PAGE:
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positive signs Irish patients hospitalised due to Covid at lowest level since mid-December


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Health care assistant prepares the BioNTech/Pfizer Covid-19 vaccine (Nick Potts/PA)

Health care assistant prepares the BioNTech/Pfizer Covid-19 vaccine (Nick Potts/PA)

Health care assistant prepares the BioNTech/Pfizer Covid-19 vaccine (Nick Potts/PA)

THE number of Covid-19 patients in hospital has fallen to levels not seen since the middle of December.

New figures released yesterday show the number of patients with the virus has dropped to 192 although 49 people remain seriously ill in intensive care.

A further 12 Covid-19-related deaths were reported and 431 people were newly diagnosed with the virus.

It comes as the number of outbreaks among extended families rose last week, including the Easter holiday.

Outbreaks in private houses increased to 34, a rise of 13 on the previous week.

However, it's likely the Easter break will not lead to a surge in infections. The incubation period for Covid-19 is on average five to six days, however, it can be up to 14 days.

Yesterday's cases included 160 in Dublin, 50 in Kildare, 34 in Donegal, 21 in Meath, 20 in Limerick with the remaining 146 cases spread across 20 other counties.

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Dr Deirdre Mongan: Concern over home-drinking

Dr Deirdre Mongan: Concern over home-drinking

Dr Deirdre Mongan: Concern over home-drinking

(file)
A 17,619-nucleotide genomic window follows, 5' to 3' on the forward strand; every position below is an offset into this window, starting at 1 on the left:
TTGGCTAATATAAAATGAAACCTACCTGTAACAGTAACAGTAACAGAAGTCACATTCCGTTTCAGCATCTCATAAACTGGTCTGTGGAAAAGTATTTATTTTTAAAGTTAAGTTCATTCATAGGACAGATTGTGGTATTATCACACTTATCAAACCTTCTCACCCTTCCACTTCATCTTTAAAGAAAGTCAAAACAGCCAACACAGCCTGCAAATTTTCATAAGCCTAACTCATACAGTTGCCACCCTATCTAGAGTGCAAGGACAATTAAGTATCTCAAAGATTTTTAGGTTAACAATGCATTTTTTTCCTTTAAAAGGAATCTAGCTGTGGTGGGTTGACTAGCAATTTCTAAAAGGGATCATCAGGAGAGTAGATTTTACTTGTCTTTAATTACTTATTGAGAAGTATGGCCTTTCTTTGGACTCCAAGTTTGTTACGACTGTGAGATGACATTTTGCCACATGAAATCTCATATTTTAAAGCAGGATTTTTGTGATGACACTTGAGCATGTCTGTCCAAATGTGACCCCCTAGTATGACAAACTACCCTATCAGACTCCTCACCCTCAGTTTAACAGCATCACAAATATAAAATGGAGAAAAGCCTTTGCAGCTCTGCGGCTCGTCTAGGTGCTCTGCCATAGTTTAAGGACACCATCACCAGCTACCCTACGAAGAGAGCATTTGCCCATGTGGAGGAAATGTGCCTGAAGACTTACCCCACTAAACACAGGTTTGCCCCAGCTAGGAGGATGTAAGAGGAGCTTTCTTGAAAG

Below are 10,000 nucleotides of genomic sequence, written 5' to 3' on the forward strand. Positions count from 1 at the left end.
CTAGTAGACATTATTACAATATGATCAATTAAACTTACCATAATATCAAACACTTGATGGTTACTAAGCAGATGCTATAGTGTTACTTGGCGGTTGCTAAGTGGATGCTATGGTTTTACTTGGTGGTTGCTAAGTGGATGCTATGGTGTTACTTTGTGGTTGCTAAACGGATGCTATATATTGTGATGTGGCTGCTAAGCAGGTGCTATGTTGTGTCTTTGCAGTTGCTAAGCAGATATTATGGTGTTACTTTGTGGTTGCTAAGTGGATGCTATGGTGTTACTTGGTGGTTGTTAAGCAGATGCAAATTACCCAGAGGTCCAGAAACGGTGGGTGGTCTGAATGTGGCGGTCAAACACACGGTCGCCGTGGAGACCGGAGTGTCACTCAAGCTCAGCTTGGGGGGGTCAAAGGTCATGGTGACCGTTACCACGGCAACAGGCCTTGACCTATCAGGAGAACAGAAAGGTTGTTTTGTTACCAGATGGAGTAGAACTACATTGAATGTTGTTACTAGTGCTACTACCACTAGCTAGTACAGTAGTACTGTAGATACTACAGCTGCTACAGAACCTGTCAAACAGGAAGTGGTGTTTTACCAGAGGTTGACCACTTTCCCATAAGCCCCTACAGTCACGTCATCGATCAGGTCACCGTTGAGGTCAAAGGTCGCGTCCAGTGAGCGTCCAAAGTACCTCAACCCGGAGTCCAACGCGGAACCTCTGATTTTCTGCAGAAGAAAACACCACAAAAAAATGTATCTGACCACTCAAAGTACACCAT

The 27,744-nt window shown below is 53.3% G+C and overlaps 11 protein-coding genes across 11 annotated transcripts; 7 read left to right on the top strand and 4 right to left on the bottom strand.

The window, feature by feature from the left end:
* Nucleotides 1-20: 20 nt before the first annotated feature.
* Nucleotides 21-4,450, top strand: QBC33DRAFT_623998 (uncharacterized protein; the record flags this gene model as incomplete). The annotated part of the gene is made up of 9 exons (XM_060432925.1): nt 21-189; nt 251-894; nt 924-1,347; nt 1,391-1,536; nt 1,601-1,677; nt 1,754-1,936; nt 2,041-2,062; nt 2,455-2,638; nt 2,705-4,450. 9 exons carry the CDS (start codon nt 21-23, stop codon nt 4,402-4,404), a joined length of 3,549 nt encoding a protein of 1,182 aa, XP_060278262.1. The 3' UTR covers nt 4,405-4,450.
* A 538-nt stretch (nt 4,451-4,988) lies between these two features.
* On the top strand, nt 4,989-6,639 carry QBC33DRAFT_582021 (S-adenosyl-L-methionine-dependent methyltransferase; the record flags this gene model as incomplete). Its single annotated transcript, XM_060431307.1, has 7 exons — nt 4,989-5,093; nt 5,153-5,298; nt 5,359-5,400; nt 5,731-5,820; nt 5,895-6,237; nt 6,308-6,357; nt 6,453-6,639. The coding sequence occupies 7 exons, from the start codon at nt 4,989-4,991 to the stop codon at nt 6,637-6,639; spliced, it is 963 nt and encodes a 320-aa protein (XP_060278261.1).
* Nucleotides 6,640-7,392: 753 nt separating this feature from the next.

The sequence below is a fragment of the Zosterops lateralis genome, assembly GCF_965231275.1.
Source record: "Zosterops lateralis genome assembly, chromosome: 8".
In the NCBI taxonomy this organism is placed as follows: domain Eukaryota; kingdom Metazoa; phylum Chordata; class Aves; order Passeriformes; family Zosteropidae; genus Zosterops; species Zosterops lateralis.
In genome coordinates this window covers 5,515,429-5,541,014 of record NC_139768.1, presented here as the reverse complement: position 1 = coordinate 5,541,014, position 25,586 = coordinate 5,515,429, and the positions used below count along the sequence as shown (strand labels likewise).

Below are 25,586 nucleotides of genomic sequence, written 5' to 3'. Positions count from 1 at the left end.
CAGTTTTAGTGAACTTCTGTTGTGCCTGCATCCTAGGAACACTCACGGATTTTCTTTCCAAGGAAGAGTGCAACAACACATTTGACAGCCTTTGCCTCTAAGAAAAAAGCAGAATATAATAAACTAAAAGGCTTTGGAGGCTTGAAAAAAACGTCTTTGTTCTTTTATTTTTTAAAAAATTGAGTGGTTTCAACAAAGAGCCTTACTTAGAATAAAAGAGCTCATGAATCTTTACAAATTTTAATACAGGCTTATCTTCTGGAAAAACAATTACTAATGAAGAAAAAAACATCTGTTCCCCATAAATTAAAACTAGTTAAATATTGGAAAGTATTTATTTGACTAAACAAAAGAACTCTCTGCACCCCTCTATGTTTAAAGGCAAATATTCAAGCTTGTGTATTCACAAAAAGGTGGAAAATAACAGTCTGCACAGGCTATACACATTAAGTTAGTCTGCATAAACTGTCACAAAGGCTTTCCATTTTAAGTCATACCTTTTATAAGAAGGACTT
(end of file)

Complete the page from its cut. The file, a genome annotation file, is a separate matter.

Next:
Sligo has had no cases in the last five days, Kilkenny has had just two, as has Leitrim.

The figures were released as a new study shows that the pandemic has led to more people drinking at home.

Research from the Health Research Board included a look at drinking during the pandemic over the past year.

Data released by Revenue in March 2021 has shown that consumption fell by 6.5pc during this time, a relatively small drop given that pubs have been shut for most of the year.

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Beer consumption fell 17pc in 2020 compared with 2019, while wine consumption increased by 12pc.

Research officer Dr Deirdre Mongan said: "All signs point to substituting drinking in trade premises with drinking at home. This is concerning in particular for households with children, as research shows that children exposed to parental drinking at high levels are vulnerable to adverse outcomes."

The report includes a number of positive findings.

One in four Irish people report not drinking alcohol at all in the past year, compared with rates in England and Scotland of 18pc and 16pc.

Moreover, there has been a continuous decrease in the percentage of schoolchildren who drink alcohol or report having been drunk on at least one occasion, in particular among 13- to 15-year-olds.

Dr Mongan said: "This is an encouraging finding, as this group is particularly vulnerable to experiencing alcohol- related harm.

"However, it is important to note we have not seen a similar trend in older age cohorts, with little change apparent in the drinking ­patterns of 17-year-olds, for example."

Separately, any future attempts to reduce the spread of Covid-19 should be focused on tackling close airborne transmission of the virus which is considered to be the primary route for its circulation, according to an editorial published today in the British Medical Journal.

Respiratory experts argue it is now clear that Covid-19 is most likely to transmit between people at close range through inhalation rather than through contact with surfaces or longer range airborne routes.

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